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by Andrew Wood Thursday 14 February 2019
Joe Root and the touring England team have, at last, got something to smile about and will prepare for the Ashes with a little more of a spring in their steps following their resounding win in the third test. Yet however much the England spin machine will try to talk it up, this was always going to be a dead rubber and the inescapable truth is that the West Indies have blown England out of the water in this series.
Of course England is still struggling to come to terms with Alastair Cook’s retirement and to replace the irreplaceable, but that shouldn’t mask just how well the West Indies have played. They have exploited that weakness at the top of the order to such good effect that the cracks have spread, and in those first two tests, England were bowled out for 246, 77, 132 and 187. It was like a return to the heady days of Holding and Garner or Ambrose and Walsh. The sports betting sites were taken by surprise – the West Indies were rank outsiders before the series got underway. But one man, who remains the King of West Indies cricket, was not.
As he held court in the stadium in St Lucia that bears his name, Sir Viv Richards declared that this was the team that would make West Indies cricket great again, and frankly, who would argue with him? The legendary batsman is 66 now, but he still has a physique that professional athletes half his age would envy, and the flecks of grey in his beard combine with the twinkle in his eye to make him more charismatic than ever.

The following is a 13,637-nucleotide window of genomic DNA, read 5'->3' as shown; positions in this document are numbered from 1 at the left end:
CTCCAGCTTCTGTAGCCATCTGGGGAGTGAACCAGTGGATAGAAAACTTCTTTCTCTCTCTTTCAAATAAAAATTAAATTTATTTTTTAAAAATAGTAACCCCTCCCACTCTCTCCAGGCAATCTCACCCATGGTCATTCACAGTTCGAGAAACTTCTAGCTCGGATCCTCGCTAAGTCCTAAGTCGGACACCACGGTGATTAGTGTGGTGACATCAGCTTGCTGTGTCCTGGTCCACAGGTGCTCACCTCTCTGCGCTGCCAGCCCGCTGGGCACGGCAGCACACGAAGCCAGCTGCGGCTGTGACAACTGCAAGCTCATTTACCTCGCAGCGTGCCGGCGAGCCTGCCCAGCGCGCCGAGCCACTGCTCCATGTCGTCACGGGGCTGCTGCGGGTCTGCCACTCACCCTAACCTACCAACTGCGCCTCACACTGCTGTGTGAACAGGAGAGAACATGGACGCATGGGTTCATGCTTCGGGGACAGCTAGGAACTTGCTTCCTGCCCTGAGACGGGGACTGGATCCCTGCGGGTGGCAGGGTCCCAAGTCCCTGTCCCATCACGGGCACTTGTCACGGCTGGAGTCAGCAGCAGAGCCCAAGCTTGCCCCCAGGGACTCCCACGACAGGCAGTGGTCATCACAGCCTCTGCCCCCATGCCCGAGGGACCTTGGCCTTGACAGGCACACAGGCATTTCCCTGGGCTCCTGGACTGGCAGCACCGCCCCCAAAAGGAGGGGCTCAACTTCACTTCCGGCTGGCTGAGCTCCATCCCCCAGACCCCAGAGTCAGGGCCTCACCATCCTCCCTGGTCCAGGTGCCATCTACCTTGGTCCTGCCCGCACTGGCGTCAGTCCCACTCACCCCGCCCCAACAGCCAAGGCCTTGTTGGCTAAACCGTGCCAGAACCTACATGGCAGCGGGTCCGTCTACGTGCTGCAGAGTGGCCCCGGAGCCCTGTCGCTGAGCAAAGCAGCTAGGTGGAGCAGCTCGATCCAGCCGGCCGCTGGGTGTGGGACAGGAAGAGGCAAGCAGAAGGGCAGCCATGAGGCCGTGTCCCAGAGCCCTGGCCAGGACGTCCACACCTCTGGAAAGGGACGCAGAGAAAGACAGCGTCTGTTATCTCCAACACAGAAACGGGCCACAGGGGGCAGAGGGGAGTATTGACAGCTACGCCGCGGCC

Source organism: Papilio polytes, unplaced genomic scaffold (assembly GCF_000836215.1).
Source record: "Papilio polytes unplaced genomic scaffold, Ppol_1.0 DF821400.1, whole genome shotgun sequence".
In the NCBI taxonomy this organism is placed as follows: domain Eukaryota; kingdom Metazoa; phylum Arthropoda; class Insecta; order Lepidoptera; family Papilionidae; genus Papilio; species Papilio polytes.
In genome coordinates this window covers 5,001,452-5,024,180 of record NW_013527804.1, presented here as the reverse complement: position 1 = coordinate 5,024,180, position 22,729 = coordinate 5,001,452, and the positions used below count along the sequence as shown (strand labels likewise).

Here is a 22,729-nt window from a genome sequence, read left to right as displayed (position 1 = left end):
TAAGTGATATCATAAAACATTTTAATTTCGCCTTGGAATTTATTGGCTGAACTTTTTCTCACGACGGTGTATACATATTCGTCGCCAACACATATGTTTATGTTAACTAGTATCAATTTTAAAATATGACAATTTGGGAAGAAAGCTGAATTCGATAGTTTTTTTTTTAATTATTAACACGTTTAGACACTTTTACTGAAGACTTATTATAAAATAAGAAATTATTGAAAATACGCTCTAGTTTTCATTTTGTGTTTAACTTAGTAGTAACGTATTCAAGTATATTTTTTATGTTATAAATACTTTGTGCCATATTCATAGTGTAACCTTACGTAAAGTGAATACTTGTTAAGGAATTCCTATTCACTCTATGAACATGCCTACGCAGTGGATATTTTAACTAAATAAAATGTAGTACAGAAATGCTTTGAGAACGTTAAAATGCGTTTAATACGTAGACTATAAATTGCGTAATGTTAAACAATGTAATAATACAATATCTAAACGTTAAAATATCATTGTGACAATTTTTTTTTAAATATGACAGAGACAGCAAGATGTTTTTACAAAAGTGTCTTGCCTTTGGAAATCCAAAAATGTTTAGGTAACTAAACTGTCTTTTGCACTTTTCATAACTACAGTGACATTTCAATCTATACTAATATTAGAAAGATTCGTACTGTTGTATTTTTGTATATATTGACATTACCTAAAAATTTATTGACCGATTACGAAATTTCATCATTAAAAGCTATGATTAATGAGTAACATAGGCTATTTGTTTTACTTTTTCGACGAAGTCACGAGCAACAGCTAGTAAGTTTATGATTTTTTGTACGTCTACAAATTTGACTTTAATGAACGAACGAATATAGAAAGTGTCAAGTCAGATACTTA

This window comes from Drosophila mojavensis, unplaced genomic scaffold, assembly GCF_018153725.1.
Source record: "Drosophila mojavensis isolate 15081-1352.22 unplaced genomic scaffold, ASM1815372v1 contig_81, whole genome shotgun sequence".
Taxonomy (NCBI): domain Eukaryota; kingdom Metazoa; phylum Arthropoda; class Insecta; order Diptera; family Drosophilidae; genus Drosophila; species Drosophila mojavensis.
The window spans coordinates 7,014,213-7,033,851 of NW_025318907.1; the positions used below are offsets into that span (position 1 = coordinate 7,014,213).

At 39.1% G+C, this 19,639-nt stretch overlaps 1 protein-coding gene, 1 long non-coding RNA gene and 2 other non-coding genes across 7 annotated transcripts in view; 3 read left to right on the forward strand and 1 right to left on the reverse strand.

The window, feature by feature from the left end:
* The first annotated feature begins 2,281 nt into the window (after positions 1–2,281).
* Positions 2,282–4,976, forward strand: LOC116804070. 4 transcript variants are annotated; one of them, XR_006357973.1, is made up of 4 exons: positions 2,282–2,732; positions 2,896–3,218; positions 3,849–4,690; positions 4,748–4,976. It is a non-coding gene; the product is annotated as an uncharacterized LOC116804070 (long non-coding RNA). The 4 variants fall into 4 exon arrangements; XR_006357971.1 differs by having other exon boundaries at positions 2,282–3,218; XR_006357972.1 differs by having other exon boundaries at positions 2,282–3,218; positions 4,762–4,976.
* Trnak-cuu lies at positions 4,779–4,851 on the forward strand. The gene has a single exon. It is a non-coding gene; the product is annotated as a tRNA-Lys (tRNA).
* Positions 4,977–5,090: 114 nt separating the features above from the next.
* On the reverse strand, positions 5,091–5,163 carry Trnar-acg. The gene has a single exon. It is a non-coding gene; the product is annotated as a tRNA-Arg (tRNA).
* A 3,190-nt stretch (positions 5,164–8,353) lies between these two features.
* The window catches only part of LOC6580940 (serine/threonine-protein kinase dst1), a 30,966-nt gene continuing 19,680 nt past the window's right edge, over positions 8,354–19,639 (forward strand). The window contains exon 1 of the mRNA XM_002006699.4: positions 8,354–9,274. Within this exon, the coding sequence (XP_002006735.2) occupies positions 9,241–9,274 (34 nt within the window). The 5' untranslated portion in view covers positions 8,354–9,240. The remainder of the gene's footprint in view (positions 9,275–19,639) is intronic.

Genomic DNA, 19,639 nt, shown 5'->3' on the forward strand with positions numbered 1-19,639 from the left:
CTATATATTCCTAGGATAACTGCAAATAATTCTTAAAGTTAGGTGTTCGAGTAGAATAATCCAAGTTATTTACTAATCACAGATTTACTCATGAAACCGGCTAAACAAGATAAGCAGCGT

The mere fact that he deigned to attend the third test spoke volumes for his approbation of this West Indies team, as did the visible pride he had in their performance. Roach, Gabriel and Joseph, ably supported by their skipper, the perennially underrated Jason Holder, roared in like men from a bygone age. But Sir Viv said the real difference with this team has been their increased fitness levels.
There was simply no let up from the pace quartet. When, in the second test, they just kept at England with no need to call on the support of a spin bowler, it brought to mind the team that Richards himself captained in the 1980s, when batsmen would see off the threat of Garner and Holding, only for them to be replaced by Marshall and Patterson.
Trevor Bayliss, the England coach, worked with his batsmen to identify and iron out flaws, and this reaped dividends in the third test with Root’s century and some solid performances from Stokes, Buttler and Denly. But while it is one thing to work on correcting those loose shots, or get the batsman playing more firmly on the front foot, one thing outside his control was the fact that the West Indies simply bowled magnificently and would have been a match for anyone.
One swallow does not make a summer, and the West Indies will have challenging times ahead. However, there is a real spirit of optimism in the Caribbean that has been lacking for many years.
©cricket World 2019